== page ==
Laško is synonymous with beer, and, with it, the annual Beer and Blooms Festival (Pivo in Cvetje).
Though Laško beer is widely known, some perhaps might not even realise that Laško isn’t merely the name of a beer, it’s also a thriving, compact town – and a lovely one it is too! Laško is located just a 10 minute drive from Slovenia’s 3rd city, Celje, and is easily reached by taking the Celje exit of the Ljubljana-Maribor motorway. The town is also well connected by public transport, with fairly frequent trains from Ljubljana taking under 1.5 hours.
The best place to start a visit to Laško is at the tourist information centre, which occupies a prime position at the entrance to the town in ‘Trg Svobode’. The centre stocks a very comprehensive selection of souvenirs, beer-related or otherwise (I bought chocolate made with beer!), organises brewery tours (only offered for groups but even if you are alone, as I was, the centre will try to arrange for you to join another group), and offers bike rental, as well as an extensive range of information on what to see and do in the town and its surroundings. More information here – http://www.stik-lasko.si/en/
Now, back to the beer! Beer drinkers in Slovenia usually belong to one of two groups, the ‘reds’ or the ‘greens’! The ‘red’ refers to Union beer – the brewery is based in Ljubljana, whilst the ‘green’ refers to Laško.
Laško beer dates back to 1825 when, Franz Geyer, a local producer of mead and gingerbread, founded the brewery, originally located in the Valvasorjev Spital building in the town centre, which is now a hotel. Geyer was later joined by the entrepreneur and developer Simon Kukec. Through the years the brewery has endured wars and economic crises, but has always managed to survive and even thrive. In 1944, when the factory was bombed, it was soon returned to its former glory and production restarted the following year.
Laško was the number one beer in the former Yugoslavia, which had a population of 22 million, and at the height of its popularity in the 1990s it was annually producing over a million hectolitres, with its beer being exported as far as India. Since Slovenia’s independence in 1991, and later the financial crisis, times have been tough for many of Slovenia’s companies, with many falling by the wayside, however, not withstanding a change of ownership, the Laško brewery has continued unhindered.
For many, a tour of the Laško brewery is high on the list of things to see and do, especially since, at the end of the tour, a tasting session is included! I can’t pretend to be a beer drinker, but that didn’t stop me going on a factory tour anyway! Brewery tours last around 2.5 hours, cost 8 euros, and include a visit to the Laško Museum, a guided tour of the brewery and a beer tasting session with savoury snacks.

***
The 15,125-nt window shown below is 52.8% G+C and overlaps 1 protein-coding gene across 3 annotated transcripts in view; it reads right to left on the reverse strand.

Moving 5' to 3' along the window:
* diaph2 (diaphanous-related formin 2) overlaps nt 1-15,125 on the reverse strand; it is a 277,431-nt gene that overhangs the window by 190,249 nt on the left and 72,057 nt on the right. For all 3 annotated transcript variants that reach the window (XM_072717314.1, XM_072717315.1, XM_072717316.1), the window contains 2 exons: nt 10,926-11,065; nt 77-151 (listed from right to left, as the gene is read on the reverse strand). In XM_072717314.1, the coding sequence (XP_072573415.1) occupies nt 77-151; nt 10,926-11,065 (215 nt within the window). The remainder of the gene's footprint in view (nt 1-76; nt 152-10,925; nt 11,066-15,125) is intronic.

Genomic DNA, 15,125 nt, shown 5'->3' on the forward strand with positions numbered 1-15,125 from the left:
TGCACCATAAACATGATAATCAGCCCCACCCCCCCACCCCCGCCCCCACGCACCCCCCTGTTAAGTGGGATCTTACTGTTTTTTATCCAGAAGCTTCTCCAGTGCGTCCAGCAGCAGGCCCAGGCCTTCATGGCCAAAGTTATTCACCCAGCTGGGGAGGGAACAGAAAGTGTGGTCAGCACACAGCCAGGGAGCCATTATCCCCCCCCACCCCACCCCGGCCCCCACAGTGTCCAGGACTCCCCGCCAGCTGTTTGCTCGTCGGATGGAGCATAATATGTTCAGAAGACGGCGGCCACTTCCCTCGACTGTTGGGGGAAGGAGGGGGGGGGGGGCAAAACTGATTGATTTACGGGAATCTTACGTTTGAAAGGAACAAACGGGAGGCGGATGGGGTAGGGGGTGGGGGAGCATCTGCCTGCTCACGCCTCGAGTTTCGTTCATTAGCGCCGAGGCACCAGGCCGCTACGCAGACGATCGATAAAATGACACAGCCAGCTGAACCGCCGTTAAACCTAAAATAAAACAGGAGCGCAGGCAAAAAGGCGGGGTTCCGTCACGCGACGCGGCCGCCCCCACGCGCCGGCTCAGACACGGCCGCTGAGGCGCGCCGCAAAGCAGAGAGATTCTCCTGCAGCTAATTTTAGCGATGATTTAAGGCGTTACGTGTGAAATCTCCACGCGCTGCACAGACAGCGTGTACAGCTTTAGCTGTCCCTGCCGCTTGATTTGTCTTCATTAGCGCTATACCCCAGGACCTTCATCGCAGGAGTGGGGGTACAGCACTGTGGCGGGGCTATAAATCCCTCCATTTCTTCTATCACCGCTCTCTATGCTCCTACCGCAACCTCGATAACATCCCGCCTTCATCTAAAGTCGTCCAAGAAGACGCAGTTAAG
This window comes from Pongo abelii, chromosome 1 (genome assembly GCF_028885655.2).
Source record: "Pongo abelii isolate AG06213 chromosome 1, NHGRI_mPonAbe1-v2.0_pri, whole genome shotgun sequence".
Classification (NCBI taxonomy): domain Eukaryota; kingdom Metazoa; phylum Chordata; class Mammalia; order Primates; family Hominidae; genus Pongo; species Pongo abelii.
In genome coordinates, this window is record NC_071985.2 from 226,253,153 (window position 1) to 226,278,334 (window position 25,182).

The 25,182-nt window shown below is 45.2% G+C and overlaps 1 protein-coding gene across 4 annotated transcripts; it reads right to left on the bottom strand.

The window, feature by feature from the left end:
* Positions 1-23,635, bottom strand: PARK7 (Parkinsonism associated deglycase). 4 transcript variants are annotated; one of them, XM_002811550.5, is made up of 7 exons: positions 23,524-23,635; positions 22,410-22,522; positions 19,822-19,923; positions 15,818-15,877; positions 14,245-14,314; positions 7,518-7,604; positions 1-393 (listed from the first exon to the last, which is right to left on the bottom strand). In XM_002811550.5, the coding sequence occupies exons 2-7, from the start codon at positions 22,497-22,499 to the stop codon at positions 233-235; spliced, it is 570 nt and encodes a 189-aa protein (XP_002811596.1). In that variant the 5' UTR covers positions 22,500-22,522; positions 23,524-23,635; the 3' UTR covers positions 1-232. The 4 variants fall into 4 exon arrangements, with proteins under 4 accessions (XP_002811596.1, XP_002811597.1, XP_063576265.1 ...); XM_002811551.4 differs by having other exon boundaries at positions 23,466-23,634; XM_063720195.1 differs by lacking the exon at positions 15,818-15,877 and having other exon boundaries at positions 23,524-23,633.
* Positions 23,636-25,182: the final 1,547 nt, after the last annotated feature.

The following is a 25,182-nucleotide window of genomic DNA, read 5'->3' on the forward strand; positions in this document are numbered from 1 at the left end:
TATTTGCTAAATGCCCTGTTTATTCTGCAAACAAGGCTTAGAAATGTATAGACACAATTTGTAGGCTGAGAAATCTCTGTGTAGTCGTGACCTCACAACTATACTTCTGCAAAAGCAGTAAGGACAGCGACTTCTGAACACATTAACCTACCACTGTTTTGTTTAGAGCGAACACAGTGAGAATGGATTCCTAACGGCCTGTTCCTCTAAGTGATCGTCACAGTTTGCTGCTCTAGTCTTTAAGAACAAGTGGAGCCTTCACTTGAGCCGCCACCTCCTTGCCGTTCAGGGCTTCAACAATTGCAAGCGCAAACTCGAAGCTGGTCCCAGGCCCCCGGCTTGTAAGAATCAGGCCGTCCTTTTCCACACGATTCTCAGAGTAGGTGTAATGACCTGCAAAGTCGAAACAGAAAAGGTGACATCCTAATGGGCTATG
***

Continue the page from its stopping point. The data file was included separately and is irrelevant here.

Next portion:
You can get up close and personal with the ‘King of Beer’.
Technology in the factory means that the production process is far-removed from days gone-by. During my tour I could count on one hand the number of employees I saw as everything is automated. The actual recipe and ingredients, however, have remained largely unchanged. A case of ‘If it ain’t broke, don’t try to fix it!’
For a special treat visit the restaurant in Tabor Castle. The castle sits atop a small hill just immediately above the town centre. The castle is thought to date back to the 12th century, was razed to the ground by the Turks in 1487, and for the ensuing two centuries it remained in ruins. It was finally bought and restored by the Laško brewery in the mid-1980s. Today is houses an incredibly cute, teeny, not to mention popular, wedding hall (with the emphasis being on ‘teeny’ rather than ‘hall’!), and a fine-dining restaurant.
For a special treat visit the Pavus restaurant, within the castle, which is ranked as one of the top 15 restaurants in Slovenia and one of the Jeunes Restaurateurs of Europe.
There are plenty of walking and hiking paths in the immediate vicinity. A good way to get your bearings is to take a gentle stroll alongside the Savinja river. The small, well-kept city park, with a play area for children and abstract sculptures, is a nice place to linger in fine weather.
Just a couple of kilometres from Laško in the hamlet of Strmca I visited the Šolar beekeepers, where for over 30 years the owners have been keeping bees and producing ‘Lectar‘ – otherwise known as decorated gingerbread, most often in the shape of a heart. Visitors can also experience the benefits of apitherapy. Their honey biscuits (medenjaki) are award-winning and I was treated to a sample together with some delicious honey liqueur.
Now, getting back to the Beer and Blooms Festival. This year’s event will take place on 14th – 17th July.
It actually started out as just a local flower festival, but was later, from 1965 onwards, expanded to include live music, fireworks, parades, exhibitions, and, of course, beer!
Over 135,000 people visited the 2015 festival and 250,000 jugs of beer were consumed. Not quite on a par with the Oktoberfest, but in Slovenian terms this is a pretty major ‘Don’t Miss’ event, and the bonus is that the beer is a fraction of the cost of that in Munich!
The highlight of the event, and that which draws the largest crowds, is the spectacular firework display on Saturday evening, which can last up to half-an-hour.
As with all good festivals, camping is embraced and a special area is set up for tents. Those looking for more comfortable accommodation can stay at the one of the Thermana Laško hotels. The Wellness Park hotel has a thermal centre with indoor and outdoor pools and retractable glass dome, a modern sauna and wellness centre and several restaurants and cafes. More here – http://bit.ly/1qdgmX1
© Adele in Slovenia